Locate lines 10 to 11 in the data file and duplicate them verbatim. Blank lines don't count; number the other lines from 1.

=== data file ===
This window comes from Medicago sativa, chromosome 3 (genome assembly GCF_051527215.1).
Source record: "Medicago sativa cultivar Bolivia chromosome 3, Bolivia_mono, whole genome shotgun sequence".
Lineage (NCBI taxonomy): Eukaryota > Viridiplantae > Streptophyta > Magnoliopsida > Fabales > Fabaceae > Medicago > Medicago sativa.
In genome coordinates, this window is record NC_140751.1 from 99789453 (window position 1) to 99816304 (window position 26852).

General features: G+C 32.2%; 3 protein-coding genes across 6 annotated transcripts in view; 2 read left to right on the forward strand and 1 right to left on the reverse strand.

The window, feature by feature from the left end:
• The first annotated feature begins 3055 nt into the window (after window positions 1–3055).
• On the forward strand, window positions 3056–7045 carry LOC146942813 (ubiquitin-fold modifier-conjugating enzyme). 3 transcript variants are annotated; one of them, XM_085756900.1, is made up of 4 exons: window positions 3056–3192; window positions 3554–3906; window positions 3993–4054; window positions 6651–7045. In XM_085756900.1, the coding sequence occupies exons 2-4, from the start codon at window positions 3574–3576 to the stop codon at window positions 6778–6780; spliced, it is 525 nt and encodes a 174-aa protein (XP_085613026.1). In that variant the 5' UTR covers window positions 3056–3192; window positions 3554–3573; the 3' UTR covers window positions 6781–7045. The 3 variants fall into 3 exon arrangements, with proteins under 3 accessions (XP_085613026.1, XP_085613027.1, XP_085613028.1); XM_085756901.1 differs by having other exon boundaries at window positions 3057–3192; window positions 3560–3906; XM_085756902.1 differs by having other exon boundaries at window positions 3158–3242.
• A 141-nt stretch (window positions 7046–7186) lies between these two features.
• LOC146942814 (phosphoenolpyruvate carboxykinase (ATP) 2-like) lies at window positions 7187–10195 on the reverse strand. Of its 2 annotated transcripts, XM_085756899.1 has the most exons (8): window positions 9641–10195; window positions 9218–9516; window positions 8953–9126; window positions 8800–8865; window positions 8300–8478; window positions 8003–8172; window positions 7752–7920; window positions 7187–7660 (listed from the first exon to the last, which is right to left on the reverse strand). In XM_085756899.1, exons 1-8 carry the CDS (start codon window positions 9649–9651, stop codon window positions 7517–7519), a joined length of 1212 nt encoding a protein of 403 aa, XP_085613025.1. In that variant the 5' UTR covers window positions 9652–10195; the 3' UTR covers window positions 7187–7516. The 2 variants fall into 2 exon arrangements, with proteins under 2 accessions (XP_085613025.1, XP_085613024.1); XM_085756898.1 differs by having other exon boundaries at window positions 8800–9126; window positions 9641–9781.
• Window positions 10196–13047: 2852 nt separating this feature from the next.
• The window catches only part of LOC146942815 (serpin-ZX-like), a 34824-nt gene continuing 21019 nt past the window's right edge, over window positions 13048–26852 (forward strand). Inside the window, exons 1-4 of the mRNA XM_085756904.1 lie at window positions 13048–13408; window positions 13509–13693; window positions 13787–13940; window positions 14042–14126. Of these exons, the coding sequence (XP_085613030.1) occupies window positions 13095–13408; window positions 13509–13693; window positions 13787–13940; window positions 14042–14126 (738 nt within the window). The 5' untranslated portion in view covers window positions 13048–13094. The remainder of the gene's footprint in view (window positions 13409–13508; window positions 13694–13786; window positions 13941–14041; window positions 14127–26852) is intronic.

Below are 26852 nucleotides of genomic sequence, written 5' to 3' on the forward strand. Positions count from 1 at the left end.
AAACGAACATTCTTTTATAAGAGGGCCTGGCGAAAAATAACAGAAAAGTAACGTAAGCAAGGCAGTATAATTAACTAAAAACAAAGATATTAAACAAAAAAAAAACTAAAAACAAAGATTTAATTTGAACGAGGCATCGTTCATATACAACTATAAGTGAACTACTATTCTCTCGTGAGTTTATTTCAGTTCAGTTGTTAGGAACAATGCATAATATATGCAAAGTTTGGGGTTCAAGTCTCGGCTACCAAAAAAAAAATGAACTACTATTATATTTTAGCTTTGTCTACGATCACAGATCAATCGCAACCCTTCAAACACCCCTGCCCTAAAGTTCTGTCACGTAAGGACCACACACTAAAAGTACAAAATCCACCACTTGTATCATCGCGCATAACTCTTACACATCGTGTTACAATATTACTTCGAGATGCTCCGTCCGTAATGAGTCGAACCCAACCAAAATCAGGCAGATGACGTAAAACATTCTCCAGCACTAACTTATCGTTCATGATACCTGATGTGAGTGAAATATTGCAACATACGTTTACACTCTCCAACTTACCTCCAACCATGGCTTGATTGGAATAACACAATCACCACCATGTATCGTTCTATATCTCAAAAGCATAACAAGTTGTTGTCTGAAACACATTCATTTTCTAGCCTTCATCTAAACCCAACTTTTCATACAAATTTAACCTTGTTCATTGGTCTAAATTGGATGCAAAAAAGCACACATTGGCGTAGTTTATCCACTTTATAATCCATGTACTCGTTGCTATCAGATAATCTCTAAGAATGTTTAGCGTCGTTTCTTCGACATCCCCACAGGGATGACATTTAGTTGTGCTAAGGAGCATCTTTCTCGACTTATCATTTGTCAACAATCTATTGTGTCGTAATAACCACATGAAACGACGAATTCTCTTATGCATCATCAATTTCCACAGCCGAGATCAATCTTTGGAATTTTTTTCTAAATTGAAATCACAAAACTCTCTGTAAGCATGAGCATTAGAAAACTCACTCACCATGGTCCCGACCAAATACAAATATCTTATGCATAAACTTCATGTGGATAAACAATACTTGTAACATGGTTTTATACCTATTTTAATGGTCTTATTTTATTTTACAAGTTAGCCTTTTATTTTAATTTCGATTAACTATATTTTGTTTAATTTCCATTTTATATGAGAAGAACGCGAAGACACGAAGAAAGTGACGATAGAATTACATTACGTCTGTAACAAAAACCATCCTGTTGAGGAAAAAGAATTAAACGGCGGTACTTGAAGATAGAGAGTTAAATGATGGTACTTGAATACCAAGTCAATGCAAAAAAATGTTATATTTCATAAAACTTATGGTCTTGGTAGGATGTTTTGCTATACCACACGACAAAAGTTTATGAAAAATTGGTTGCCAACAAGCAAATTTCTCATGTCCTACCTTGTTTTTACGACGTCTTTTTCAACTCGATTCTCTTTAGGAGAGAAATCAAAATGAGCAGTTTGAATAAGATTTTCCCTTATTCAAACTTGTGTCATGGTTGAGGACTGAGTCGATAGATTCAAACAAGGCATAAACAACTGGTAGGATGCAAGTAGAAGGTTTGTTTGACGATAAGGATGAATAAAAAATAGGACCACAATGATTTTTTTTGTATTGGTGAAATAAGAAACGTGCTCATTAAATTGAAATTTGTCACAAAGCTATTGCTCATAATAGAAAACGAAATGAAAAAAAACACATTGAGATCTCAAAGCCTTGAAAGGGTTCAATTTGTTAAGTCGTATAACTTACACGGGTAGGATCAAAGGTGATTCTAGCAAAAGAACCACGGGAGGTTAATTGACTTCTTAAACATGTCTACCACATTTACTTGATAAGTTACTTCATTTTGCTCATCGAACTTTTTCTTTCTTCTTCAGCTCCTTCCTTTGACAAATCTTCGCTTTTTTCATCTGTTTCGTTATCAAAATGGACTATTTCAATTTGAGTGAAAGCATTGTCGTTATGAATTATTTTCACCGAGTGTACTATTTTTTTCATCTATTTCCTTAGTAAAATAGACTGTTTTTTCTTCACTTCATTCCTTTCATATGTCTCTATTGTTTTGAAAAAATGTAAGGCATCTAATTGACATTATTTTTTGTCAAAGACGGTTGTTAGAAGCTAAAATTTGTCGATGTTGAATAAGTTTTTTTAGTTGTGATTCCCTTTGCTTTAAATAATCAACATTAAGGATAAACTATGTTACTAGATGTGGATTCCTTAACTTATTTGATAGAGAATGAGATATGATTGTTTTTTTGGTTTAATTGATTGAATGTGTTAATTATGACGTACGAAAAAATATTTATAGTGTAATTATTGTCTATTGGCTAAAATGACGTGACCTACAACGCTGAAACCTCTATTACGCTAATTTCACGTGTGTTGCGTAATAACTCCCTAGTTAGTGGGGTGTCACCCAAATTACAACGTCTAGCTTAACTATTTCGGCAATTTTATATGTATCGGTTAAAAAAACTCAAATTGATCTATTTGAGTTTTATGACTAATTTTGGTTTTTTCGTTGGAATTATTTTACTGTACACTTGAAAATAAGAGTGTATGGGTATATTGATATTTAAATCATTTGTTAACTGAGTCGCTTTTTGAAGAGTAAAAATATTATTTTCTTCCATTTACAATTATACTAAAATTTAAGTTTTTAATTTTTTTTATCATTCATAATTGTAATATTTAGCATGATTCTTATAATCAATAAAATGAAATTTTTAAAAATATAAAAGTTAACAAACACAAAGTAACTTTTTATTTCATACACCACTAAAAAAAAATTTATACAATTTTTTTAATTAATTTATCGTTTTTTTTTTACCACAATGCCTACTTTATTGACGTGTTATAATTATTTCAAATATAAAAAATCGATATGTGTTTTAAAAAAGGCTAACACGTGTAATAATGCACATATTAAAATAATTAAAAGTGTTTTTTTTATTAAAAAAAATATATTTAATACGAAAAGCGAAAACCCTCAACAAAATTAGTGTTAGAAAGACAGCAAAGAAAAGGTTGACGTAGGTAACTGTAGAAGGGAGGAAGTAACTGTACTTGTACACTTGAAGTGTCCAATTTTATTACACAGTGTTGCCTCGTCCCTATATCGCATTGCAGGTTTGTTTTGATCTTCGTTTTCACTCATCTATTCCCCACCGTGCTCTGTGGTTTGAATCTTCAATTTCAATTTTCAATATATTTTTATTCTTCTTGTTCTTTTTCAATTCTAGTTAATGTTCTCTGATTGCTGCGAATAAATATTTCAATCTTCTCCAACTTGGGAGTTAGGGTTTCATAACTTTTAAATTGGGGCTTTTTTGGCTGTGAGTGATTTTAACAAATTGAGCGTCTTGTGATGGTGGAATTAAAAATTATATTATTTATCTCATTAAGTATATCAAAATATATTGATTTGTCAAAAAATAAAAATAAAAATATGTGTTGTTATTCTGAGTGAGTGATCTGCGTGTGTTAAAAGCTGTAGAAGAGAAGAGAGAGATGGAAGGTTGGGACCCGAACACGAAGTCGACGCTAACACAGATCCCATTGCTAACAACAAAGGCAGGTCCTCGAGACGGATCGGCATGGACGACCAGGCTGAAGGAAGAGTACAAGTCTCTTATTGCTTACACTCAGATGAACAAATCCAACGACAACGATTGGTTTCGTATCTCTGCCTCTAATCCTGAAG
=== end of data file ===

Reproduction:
• LOC146942814 (phosphoenolpyruvate carboxykinase (ATP) 2-like) lies at window positions 7187–10195 on the reverse strand. Of its 2 annotated transcripts, XM_085756899.1 has the most exons (8): window positions 9641–10195; window positions 9218–9516; window positions 8953–9126; window positions 8800–8865; window positions 8300–8478; window positions 8003–8172; window positions 7752–7920; window positions 7187–7660 (listed from the first exon to the last, which is right to left on the reverse strand). In XM_085756899.1, exons 1-8 carry the CDS (start codon window positions 9649–9651, stop codon window positions 7517–7519), a joined length of 1212 nt encoding a protein of 403 aa, XP_085613025.1. In that variant the 5' UTR covers window positions 9652–10195; the 3' UTR covers window positions 7187–7516. The 2 variants fall into 2 exon arrangements, with proteins under 2 accessions (XP_085613025.1, XP_085613024.1); XM_085756898.1 differs by having other exon boundaries at window positions 8800–9126; window positions 9641–9781.
• Window positions 10196–13047: 2852 nt separating this feature from the next.